Cormac comes in again, “so far, so good, and it’s only going to get better because the next song begins with the best drummer in Belfast city, James Hetley” – and a special mention must go to James because he is playing this tour with a serious injury to his hand, which does not seem to be affecting his performance, but does mean he is unable to play more than the 30 minute support slot they have without being in too much pain. It’s a big Led Zeppelin sound as the drums kick us into Never Too Late, from their critically acclaimed debut album, Rise, but do not think that the sound is dated, because it is anything but that – they have a fresh sound, while clearly playing from their influences, acknowledging their roots while producing a new and updated take on a classic sound. This is a wonderfully intricate track, mixing up the rhythm but the drums very solid, with nice flourishes, and the guitar twists and turns and comes through in waves before heading into a wailing solo, intricate notes which occasionally soar, and the track is then really racing along with a big, heavy sound, leading into another guitar part, a wailing beginning, then a deeper sound before moving up and down the scales with an awesome blues sound, and the drums and bass kick us straight into Tonight, another from the new album, with an intricate guitar part still flowing through into this one before it goes nto a riff which reminds me of AC/DC, and they pull it off. The track rolls along uptempo with a good melody and then goes into a high guitar solo, soaring then picking out the notes, sustaining them, holding them on the edge of feedback, before the track rolls off again. They carry on with the new material with On And On, the cymbals tapping in with the guitar, a light feel to begin with, then the drums kick in and it becomes harder, deeper and races off. There is a great riff going and a smooth flow to the track, as it moves into a subdued, melodic solo, then a big finish from the drums. Cormac says it has “been our absolute pleasure to stand up on this stage and perform for you”, but I am convinced the pleasure has been at least as much ours. They close their set with Under the Sky from their debut album, which he describes as “Northern Irish swamp music”, and so it is. Rolling drums, rumbling bass, guitar riffing, Cormac on harmonica, the whole lot racing along with a brilliant sound, almost like a harder, heavier blues number from The Doors, then the guitar screams through and it really kicks the Roadhouse Blues feel into touch, then eases into the chorus before soaring, then really rumbling on, mean and dirty. The guitar cuts through into a solo, wailing, screaming, a wonderful sound, then feedback as it goes into the vocals and the track rolls off again. It rocks into a harder, slower part, forceful drums, powerful guitar sounds which are getting higher and higher, screaming out, then easing back down again, flowing, melodic, down through the scales. The drums and bass thump through now, the track winding down with some big, chunky bass sounds, moving into a big finish, the vocals soar, then a sharp end.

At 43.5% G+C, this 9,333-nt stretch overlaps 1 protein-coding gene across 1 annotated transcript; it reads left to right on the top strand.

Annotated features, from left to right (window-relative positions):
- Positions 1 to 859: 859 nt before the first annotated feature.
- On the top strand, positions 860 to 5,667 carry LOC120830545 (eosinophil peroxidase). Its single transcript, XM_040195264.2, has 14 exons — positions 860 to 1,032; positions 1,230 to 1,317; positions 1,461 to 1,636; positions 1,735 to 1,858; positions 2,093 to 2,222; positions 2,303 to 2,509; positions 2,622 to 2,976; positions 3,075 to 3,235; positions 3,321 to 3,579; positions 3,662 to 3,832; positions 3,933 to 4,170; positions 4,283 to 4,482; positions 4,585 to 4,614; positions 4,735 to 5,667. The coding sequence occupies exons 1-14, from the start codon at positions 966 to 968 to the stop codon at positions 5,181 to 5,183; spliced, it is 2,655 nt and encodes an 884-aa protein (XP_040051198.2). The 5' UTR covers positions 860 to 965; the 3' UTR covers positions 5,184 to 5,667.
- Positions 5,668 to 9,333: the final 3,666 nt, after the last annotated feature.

It has been a brilliant set, great tracks, very well performed, lots of energy within the band, and it certainly appears that they have gone down very well with the audience. I had previously been expecting to have seen them supporting Black Stone Cherry at the end of last year, before they were called on to this tour, and I cannot help feeling that not only would that have been a stunning matchup, but also that their days as a support slot must quickly be coming to an end. The Answer are destined to be massive, and very soon – so get to see them in any smaller venues while you can, because it will not be long before they are back as the headline act in the larger venues. And when I went out to get something to eat, I was passed by Saxon’s Biff Byford, so I hope he had got here in time to have enjoyed The Answer too.